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I'm curious as to what setups are easier if the lathe is level?
Checking oil levels in the sight glass(s).
I sometimes use a level on my chuck jaws to index a part because it is faster than indicating the part.
These are just the first 2 off the top of my head.

I often use a level while setting things up on the milling machine just because it is faster than indicating it in with a dial indicator.
 

mattthemuppet2

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I've got to say that there's an awful lot of room in that work shop, especially on the walls and ceiling. I have less than half that space and have twice the amount of machinery. It really is worth starting with as blank a slate as possible - if you look at the set up as it is, all you will see is the set up as it is, not what it can be.
 

pontiac428

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All those blue Park tools... mmm... Organized.
 

erikmannie

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Nice bicycle shop. Love that vertical tool rack -- very nice :encourage:

-frank
My family let me have the whole garage for myself, but there were two large water heaters in it! The vertical tool racks cover these water heaters. They are pegboard mounted on 1" steel square tubing frames with locking casters.

Precision Matthews charged my credit card for 20% of the lathe/stand/tools order which is back ordered until December. My wife wasn't too pleased that I spent $4,000 without asking her.

I will post pictures of my locking caster/rigid solution which will hopefully be nearly 100% level.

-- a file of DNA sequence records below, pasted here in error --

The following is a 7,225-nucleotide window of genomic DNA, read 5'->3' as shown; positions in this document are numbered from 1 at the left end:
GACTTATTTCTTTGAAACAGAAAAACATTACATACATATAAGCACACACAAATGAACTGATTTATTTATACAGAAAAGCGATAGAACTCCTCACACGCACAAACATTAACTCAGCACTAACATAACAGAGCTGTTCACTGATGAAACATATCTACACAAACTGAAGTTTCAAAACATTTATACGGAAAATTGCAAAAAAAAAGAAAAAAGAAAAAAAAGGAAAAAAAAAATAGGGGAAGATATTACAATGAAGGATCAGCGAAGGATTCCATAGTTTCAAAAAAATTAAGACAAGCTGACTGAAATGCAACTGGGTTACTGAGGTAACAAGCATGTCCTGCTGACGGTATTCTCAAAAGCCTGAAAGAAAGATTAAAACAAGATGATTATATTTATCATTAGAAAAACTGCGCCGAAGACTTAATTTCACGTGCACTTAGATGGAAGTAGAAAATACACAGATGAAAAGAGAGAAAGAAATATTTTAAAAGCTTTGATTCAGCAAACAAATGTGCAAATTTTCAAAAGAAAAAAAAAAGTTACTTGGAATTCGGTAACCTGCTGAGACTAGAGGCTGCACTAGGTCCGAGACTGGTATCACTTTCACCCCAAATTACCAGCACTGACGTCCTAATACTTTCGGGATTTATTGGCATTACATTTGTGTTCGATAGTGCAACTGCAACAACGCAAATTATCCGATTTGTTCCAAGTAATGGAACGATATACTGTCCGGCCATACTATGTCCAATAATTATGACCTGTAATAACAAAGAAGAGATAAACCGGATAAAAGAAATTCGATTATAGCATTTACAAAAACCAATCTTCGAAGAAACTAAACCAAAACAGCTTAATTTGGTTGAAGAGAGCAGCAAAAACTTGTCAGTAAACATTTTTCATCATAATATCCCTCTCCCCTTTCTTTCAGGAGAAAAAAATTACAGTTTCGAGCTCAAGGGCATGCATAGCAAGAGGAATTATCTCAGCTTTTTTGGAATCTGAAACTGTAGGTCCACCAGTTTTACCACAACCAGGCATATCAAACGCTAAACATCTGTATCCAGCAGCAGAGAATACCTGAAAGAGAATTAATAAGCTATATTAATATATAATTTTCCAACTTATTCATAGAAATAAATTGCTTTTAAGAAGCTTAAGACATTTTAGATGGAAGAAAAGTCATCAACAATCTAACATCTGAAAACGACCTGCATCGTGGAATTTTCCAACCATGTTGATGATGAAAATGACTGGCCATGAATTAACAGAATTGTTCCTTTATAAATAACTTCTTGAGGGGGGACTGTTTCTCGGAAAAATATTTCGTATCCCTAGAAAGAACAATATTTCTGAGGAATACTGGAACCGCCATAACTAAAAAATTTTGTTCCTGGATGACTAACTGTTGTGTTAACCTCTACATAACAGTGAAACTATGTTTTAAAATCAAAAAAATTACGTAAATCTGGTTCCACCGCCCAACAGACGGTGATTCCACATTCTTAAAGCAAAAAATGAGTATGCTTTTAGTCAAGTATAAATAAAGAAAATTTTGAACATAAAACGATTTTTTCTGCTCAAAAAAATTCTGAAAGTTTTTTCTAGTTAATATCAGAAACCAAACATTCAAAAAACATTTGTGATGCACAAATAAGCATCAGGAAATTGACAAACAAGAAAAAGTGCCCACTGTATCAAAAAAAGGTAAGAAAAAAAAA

Dabbler

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mill on casters, no brainer, go for it!!! lathe on casters, no-go. It is extremely easy to set up lathe skates that can move your lathe when you need to - I built mine in a weekend.

Let me explain:

The mill is inherently self-stable.as long as it isn't rocking while you use it, such that you might pinch your toes, nothing changes in machine operation for a floor standing mill. Even a bench standing mill won't suffer much from having a slightly unstable bench. Yes, your base has to be stable enough so it won't tip over - we are all responsible adults here.

No for a lathe - I differ because not only is the base used to support and straighten the bed, but is a vital part of vibration dampening, which will show up in both cut quality and accuracy ( unless you make only parts that are very tiny -- OR make parts to wide open tolerances) I tend to think of accuracy in terms of tenths of a thousandth of an inch. It is harder to learn cut speeds and feed rates if you also have to take extra vibration into account. Both my lathes have a nut on the top and bottom of the contact area of the lathe in order to make the levelling feet solid. One of my mentors was a Naval Machinist - Ships with lathes have the lathes bolted to a floor that is usually over 1" thick steel: you could operate a lathe at a 45 degree angle and get great accuracy on those machines... all the support andvibration dampening goes to the bigger structure. (and they normally don't mcahine under way).